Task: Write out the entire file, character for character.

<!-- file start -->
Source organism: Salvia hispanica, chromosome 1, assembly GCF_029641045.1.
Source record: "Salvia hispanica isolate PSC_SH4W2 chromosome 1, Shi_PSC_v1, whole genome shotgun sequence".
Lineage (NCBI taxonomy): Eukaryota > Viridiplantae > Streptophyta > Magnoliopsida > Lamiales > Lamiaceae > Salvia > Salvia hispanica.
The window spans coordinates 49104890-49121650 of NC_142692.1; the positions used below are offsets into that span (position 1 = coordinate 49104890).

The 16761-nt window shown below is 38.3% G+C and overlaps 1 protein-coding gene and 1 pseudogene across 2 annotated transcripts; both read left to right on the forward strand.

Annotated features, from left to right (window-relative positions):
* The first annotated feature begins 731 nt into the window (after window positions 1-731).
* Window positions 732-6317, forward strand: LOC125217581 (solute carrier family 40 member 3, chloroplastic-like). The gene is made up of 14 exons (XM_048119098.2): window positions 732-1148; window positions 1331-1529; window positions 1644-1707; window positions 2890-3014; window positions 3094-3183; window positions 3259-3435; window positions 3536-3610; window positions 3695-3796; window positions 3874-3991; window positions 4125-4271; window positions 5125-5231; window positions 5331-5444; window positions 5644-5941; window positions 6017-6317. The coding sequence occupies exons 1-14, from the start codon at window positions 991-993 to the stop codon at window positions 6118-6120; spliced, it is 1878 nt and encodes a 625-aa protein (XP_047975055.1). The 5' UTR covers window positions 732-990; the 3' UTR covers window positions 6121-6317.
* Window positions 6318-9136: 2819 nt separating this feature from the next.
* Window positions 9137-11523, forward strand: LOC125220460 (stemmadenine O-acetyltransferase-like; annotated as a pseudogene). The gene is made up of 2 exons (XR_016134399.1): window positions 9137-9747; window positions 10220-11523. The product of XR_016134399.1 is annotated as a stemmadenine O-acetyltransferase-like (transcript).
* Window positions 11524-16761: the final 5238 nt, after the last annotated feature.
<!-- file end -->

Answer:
Source organism: Salvia hispanica, chromosome 1, assembly GCF_029641045.1.
Source record: "Salvia hispanica isolate PSC_SH4W2 chromosome 1, Shi_PSC_v1, whole genome shotgun sequence".
Lineage (NCBI taxonomy): Eukaryota > Viridiplantae > Streptophyta > Magnoliopsida > Lamiales > Lamiaceae > Salvia > Salvia hispanica.
The window spans coordinates 49104890-49121650 of NC_142692.1; the positions used below are offsets into that span (position 1 = coordinate 49104890).

The 16761-nt window shown below is 38.3% G+C and overlaps 1 protein-coding gene and 1 pseudogene across 2 annotated transcripts; both read left to right on the forward strand.

Annotated features, from left to right (window-relative positions):
* The first annotated feature begins 731 nt into the window (after window positions 1-731).
* Window positions 732-6317, forward strand: LOC125217581 (solute carrier family 40 member 3, chloroplastic-like). The gene is made up of 14 exons (XM_048119098.2): window positions 732-1148; window positions 1331-1529; window positions 1644-1707; window positions 2890-3014; window positions 3094-3183; window positions 3259-3435; window positions 3536-3610; window positions 3695-3796; window positions 3874-3991; window positions 4125-4271; window positions 5125-5231; window positions 5331-5444; window positions 5644-5941; window positions 6017-6317. The coding sequence occupies exons 1-14, from the start codon at window positions 991-993 to the stop codon at window positions 6118-6120; spliced, it is 1878 nt and encodes a 625-aa protein (XP_047975055.1). The 5' UTR covers window positions 732-990; the 3' UTR covers window positions 6121-6317.
* Window positions 6318-9136: 2819 nt separating this feature from the next.
* Window positions 9137-11523, forward strand: LOC125220460 (stemmadenine O-acetyltransferase-like; annotated as a pseudogene). The gene is made up of 2 exons (XR_016134399.1): window positions 9137-9747; window positions 10220-11523. The product of XR_016134399.1 is annotated as a stemmadenine O-acetyltransferase-like (transcript).
* Window positions 11524-16761: the final 5238 nt, after the last annotated feature.